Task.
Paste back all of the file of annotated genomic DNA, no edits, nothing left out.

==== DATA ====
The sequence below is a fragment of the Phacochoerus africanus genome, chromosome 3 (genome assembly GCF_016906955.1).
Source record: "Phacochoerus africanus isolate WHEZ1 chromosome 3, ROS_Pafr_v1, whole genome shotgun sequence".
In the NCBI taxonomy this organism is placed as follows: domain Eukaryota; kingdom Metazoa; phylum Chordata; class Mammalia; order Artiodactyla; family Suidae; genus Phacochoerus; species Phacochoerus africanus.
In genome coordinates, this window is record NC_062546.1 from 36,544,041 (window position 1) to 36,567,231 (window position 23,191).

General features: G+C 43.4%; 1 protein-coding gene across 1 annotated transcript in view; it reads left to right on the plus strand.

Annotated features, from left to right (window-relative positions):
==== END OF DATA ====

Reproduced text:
The sequence below is a fragment of the Phacochoerus africanus genome, chromosome 3 (genome assembly GCF_016906955.1).
Source record: "Phacochoerus africanus isolate WHEZ1 chromosome 3, ROS_Pafr_v1, whole genome shotgun sequence".
In the NCBI taxonomy this organism is placed as follows: domain Eukaryota; kingdom Metazoa; phylum Chordata; class Mammalia; order Artiodactyla; family Suidae; genus Phacochoerus; species Phacochoerus africanus.
In genome coordinates, this window is record NC_062546.1 from 36,544,041 (window position 1) to 36,567,231 (window position 23,191).

General features: G+C 43.4%; 1 protein-coding gene across 1 annotated transcript in view; it reads left to right on the plus strand.

Annotated features, from left to right (window-relative positions):